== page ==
In the past, getting tattoos was a research-intensive procedure for practising vegans. Imagine the various aspects they have to contemplate– ink, razor, transfer paper, and aftercare – many of which may include animal remains. We hardly pay attention that the design on our arm or hip contains gelatine and bone char, so it may shock us that most tattoo inks are not vegan.
Many organisations keep the ingredients they use a secret, and the regulatory bodies carry out an investigation only when a safety concern is reported. But, over the past few decades, with a major segment of the population calling out tattoo artists for using animal-based products, they have finally decided to invest in vegan-friendly inks. For details, please check out the rest of the discussion.
The Main Difference between Vegan and Regular Tattoo Ink
The experts from a tattoo shop in Australia said the black colour is usually boosted by adding bone char, which is responsible for making it non-vegan.
Other ingredients include gelatine, produced from the connective tissues of cows and pigs; animal-derived glycerine, which serves as the stabiliser; and shellac or crushed shells of beetles, which binds the pigments together.
On the other hand, vegan tattoo ink uses logwood or carbon for the bold black shade and vegetable-based glycerine or a combination of witch hazel and ethanol.
For inks except black, the factor that makes all the difference is the liquid or carrier organisations use to stick the powder pigments together. While earlier bone char was what everyone invested in, in recent times, its usage has alleviated to a great extent.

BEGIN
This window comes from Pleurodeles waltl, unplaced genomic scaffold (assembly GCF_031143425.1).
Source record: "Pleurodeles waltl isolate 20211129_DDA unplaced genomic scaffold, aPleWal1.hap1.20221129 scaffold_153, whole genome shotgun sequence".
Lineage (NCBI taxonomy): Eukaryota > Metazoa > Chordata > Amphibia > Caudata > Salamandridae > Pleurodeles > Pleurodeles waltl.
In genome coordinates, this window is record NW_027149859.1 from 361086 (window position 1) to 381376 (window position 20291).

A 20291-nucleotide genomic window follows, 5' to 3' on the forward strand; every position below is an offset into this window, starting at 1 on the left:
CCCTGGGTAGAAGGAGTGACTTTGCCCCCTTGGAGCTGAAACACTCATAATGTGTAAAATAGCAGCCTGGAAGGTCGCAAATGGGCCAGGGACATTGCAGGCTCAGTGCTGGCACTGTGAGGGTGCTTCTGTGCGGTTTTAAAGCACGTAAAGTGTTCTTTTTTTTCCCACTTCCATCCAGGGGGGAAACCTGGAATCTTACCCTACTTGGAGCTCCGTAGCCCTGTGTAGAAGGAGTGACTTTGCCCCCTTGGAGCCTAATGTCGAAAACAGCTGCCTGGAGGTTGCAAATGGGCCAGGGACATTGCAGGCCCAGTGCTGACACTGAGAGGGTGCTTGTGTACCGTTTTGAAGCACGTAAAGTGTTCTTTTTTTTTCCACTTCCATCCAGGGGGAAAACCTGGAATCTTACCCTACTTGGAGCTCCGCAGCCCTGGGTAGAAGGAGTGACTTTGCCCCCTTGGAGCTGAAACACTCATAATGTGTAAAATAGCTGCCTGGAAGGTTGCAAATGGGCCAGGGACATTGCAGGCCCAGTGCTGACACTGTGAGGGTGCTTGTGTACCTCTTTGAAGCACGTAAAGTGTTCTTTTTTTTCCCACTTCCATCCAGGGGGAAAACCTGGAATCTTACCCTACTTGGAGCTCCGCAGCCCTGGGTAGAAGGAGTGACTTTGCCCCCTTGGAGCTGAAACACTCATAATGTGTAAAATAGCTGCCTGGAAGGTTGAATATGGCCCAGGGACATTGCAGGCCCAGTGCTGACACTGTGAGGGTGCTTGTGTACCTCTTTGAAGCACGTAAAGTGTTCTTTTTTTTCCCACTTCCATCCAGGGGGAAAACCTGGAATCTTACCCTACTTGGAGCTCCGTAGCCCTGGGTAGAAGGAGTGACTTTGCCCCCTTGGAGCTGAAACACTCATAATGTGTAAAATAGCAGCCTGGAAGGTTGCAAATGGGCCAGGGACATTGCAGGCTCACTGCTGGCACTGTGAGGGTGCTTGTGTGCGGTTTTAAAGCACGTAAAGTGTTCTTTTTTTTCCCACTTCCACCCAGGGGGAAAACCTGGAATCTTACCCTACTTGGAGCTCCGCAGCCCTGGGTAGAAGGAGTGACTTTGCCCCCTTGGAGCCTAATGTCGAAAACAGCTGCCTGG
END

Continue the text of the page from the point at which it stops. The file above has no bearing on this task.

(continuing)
Vegan Tattoo Ink: Safer and Healthier?
People argue that vegan inks are healthier and safer since they contain only natural ingredients. A few top-notch brands claim that their products are better for the immune system; hence, they can be relied upon without hesitation. There is no evidence by the way that the claim is true. However, since you will most probably be using vegan ink for your next tattoo, it is better to know what sets it apart.
According to the professionals, besides shellac causing contact dermatitis, the health risks related to tattoo ink can originate from vegan and non-vegan elements. That being said, carcinogenic chemicals or particles that can lead to allergies, infections, and autoimmune disorders may be associated more with animal products. So, before you buy tattoo cartridges or inks or any other supplies, ensure you always get inked using vegan inks.
To ensure every facet of a tattoo is vegan, one must ask questions before scheduling an appointment. A studio can likely meet your requirements even if they promote themselves as vegan only. The conversation around vegan tattoo inks piques the interest of almost all body art enthusiasts. We must know each ingredient that we are inserting into our skin.